China announced on May 31 the implementation of a policy that allows a couple to have three children and supporting support measures. It’s a major shift in fertility restrictions after recent data showed China’s birth rate has fallen sharply. But ratings agency Moody’s Investors Service said today that China’s three-child policy is unlikely to significantly change the nation’s birth rate.
China’s new policy allowing couples to have up to three children could support fertility rates but is unlikely to significantly change the nation’s birth rate, ratings agency Moody’s Investors Service (Moody’s) said on Monday, according to a Reuters report today. Moody’s also said the policy highlights the risks of aging across emerging markets in Asia.
According to Moody’s in a statement, “While China’s new policy of allowing three children per couple could support fertility rates, it is unlikely to significantly change the nation’s birth rate, meaning that aging will remain a negative constraint on credit.”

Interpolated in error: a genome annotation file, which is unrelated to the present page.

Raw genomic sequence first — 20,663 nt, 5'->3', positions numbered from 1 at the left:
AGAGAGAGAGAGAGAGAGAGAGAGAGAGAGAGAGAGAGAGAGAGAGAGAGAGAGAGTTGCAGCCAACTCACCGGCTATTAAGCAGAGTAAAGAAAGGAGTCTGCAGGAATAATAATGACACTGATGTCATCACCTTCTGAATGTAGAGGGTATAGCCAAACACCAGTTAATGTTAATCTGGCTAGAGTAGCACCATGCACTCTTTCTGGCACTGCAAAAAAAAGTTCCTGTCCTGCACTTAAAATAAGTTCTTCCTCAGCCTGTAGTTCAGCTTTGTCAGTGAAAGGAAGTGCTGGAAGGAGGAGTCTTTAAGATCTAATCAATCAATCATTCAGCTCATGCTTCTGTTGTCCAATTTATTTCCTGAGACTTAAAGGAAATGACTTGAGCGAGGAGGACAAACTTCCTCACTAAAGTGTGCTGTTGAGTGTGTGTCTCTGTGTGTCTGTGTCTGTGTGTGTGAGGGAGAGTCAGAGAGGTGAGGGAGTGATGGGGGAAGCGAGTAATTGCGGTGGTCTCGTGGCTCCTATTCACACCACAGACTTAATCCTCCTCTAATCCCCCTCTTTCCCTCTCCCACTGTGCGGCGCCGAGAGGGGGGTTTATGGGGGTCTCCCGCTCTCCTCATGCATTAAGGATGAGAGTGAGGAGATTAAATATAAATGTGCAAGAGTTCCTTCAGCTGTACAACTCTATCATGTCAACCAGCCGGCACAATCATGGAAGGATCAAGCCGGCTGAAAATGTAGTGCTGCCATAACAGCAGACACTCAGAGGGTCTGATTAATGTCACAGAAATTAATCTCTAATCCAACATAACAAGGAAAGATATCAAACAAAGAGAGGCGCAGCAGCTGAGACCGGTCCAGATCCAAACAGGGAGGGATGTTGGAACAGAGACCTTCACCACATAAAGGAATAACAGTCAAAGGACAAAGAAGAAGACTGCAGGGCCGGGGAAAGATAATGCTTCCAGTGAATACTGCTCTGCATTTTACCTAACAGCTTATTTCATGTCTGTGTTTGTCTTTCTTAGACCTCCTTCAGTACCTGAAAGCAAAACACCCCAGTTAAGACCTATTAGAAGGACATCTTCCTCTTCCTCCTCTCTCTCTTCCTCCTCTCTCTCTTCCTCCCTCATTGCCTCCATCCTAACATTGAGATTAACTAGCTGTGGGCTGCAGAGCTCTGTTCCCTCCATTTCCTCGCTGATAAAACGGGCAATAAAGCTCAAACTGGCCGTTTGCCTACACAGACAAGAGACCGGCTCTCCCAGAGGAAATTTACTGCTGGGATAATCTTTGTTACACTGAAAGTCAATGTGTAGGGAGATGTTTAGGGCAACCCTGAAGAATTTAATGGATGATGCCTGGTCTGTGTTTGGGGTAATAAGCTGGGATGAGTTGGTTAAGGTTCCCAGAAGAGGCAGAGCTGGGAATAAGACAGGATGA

Reuters said fertility concept stocks listed in Hong Kong and mainland China fell after Moody’s statement.
The report said the decision to allow a family to have up to three children has been met with skepticism in China, with people on social media expressing doubts about whether the decision will make much difference and calling for details of the “supporting measures” the government has promised.